After writing the previous line, I looked up the review and skimmed through: it compares it to... iOS 9. And it even has worse app launch results than iOS 9: not a single one under a second. My iPod Touch 5G and 6s launch apps in under 0.8. My 5c is almost double that, and in some cases, more; yet I have read people saying iOS 10 was flawless and I should update without a sliver of a doubt, even if I were on iOS 7.
Not trolling at all, they are your devices! :)

I have no idea how much the reviewers remember about their test devices speed as new, as I stated above I updated both my 6 and 5S (both with slower processors than your ipad) and saw no slowdowns. Have owned both since new, handed them down to family, and got them back once I upgraded their devices to newer phones. Now as secondary devices, each gets used almost daily. The only reason my 5S remained on 9 was because of some legacy applications that I have since switched over to my 3rd gen iPad on iOS 9.3.5. On my devices, I saw no significant slowdowns in benchmarks and in real use as compared to their old iOS versions (10 and 9 in this case). As with anything, YMMV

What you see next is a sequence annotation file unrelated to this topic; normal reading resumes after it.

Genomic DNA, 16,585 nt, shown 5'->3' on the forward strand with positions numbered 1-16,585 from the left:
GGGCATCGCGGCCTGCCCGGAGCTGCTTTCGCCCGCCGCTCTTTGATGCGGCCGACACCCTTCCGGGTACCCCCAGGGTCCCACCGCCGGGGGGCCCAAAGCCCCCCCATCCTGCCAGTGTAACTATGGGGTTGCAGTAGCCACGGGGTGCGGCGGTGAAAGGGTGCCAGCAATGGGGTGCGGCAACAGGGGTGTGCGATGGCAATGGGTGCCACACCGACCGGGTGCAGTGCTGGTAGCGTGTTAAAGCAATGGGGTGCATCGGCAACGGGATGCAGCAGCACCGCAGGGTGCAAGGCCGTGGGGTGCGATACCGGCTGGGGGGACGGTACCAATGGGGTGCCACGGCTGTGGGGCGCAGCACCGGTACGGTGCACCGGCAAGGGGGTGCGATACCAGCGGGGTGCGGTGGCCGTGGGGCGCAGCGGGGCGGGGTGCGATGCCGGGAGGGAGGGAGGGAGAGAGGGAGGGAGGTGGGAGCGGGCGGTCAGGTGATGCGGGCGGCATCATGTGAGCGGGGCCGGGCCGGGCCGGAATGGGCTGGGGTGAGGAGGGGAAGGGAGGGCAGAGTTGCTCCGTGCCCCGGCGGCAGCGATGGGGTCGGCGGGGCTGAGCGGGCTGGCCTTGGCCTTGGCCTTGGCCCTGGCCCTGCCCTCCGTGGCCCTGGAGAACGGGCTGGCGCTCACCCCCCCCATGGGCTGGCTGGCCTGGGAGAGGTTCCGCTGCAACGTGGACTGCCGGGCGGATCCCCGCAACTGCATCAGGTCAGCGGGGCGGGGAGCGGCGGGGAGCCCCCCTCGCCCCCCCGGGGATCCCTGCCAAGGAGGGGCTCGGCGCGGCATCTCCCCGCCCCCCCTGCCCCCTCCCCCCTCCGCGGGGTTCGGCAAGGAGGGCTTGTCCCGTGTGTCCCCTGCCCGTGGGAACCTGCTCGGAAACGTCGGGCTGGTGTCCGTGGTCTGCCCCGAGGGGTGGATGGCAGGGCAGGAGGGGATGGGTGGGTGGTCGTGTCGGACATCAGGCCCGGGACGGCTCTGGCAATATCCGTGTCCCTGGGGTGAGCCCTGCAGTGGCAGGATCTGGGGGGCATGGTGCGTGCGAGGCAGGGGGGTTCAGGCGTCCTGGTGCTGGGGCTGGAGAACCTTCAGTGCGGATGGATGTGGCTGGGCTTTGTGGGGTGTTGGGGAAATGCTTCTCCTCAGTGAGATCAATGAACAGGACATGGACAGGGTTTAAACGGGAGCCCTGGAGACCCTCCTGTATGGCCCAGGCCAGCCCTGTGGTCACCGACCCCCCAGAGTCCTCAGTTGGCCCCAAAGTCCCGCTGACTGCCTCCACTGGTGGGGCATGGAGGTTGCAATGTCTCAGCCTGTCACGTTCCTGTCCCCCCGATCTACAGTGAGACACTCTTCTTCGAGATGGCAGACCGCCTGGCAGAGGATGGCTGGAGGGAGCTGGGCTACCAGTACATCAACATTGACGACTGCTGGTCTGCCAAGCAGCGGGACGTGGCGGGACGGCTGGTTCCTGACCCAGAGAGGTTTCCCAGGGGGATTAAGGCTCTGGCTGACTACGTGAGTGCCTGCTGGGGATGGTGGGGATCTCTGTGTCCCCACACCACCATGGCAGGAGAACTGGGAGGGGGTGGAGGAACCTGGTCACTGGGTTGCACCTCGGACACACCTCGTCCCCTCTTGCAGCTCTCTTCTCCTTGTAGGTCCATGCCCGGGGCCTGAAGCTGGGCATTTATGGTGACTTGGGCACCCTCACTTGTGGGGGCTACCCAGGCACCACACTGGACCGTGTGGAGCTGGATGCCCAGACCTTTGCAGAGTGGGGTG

In your case I wouldn’t upgrade. You seem happy, and have so many concerns with the newer software that I expect that you would fixate on the negatives. As long as you can still run the apps you need, and don’t have security concerns, I think older versions of iOS are fine, and nice to have around.
 
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FeliApple

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Not trolling at all, they are your devices! :)

I have no idea how much the reviewers remember about their test devices speed as new, as I stated above I updated both my 6 and 5S (both with slower processors than your ipad) and saw no slowdowns. Have owned both since new, handed them down to family, and got them back once I upgraded their devices to newer phones. Now as secondary devices, each gets used almost daily. The only reason my 5S remained on 9 was because of some legacy applications that I have since switched over to my 3rd gen iPad on iOS 9.3.5. On my devices, I saw no significant slowdowns in benchmarks and in real use as compared to their old iOS versions (10 and 9 in this case). As with anything, YMMV